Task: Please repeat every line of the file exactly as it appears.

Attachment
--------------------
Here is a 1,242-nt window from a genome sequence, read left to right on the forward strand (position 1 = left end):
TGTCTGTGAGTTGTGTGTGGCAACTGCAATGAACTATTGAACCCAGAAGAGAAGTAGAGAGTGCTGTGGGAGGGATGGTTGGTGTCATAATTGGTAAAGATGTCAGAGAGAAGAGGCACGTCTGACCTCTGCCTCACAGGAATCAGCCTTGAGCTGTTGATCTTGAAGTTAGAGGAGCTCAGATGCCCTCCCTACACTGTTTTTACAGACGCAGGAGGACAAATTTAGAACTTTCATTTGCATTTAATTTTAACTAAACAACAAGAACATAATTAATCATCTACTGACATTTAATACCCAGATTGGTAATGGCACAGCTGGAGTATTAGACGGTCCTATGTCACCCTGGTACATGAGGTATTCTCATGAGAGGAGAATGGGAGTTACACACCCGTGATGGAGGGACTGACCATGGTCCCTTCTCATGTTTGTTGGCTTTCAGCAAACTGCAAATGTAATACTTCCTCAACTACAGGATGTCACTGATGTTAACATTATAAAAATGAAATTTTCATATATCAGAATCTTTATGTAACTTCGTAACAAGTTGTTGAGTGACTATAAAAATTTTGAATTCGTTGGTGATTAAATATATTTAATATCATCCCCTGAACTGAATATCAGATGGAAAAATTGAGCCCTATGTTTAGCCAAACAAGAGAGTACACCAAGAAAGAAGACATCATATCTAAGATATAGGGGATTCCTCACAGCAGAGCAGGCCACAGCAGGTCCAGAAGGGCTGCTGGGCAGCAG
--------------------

Here is a 1,242-nt window from a genome sequence, read left to right on the forward strand (position 1 = left end):
TGTCTGTGAGTTGTGTGTGGCAACTGCAATGAACTATTGAACCCAGAAGAGAAGTAGAGAGTGCTGTGGGAGGGATGGTTGGTGTCATAATTGGTAAAGATGTCAGAGAGAAGAGGCACGTCTGACCTCTGCCTCACAGGAATCAGCCTTGAGCTGTTGATCTTGAAGTTAGAGGAGCTCAGATGCCCTCCCTACACTGTTTTTACAGACGCAGGAGGACAAATTTAGAACTTTCATTTGCATTTAATTTTAACTAAACAACAAGAACATAATTAATCATCTACTGACATTTAATACCCAGATTGGTAATGGCACAGCTGGAGTATTAGACGGTCCTATGTCACCCTGGTACATGAGGTATTCTCATGAGAGGAGAATGGGAGTTACACACCCGTGATGGAGGGACTGACCATGGTCCCTTCTCATGTTTGTTGGCTTTCAGCAAACTGCAAATGTAATACTTCCTCAACTACAGGATGTCACTGATGTTAACATTATAAAAATGAAATTTTCATATATCAGAATCTTTATGTAACTTCGTAACAAGTTGTTGAGTGACTATAAAAATTTTGAATTCGTTGGTGATTAAATATATTTAATATCATCCCCTGAACTGAATATCAGATGGAAAAATTGAGCCCTATGTTTAGCCAAACAAGAGAGTACACCAAGAAAGAAGACATCATATCTAAGATATAGGGGATTCCTCACAGCAGAGCAGGCCACAGCAGGTCCAGAAGGGCTGCTGGGCAGCAG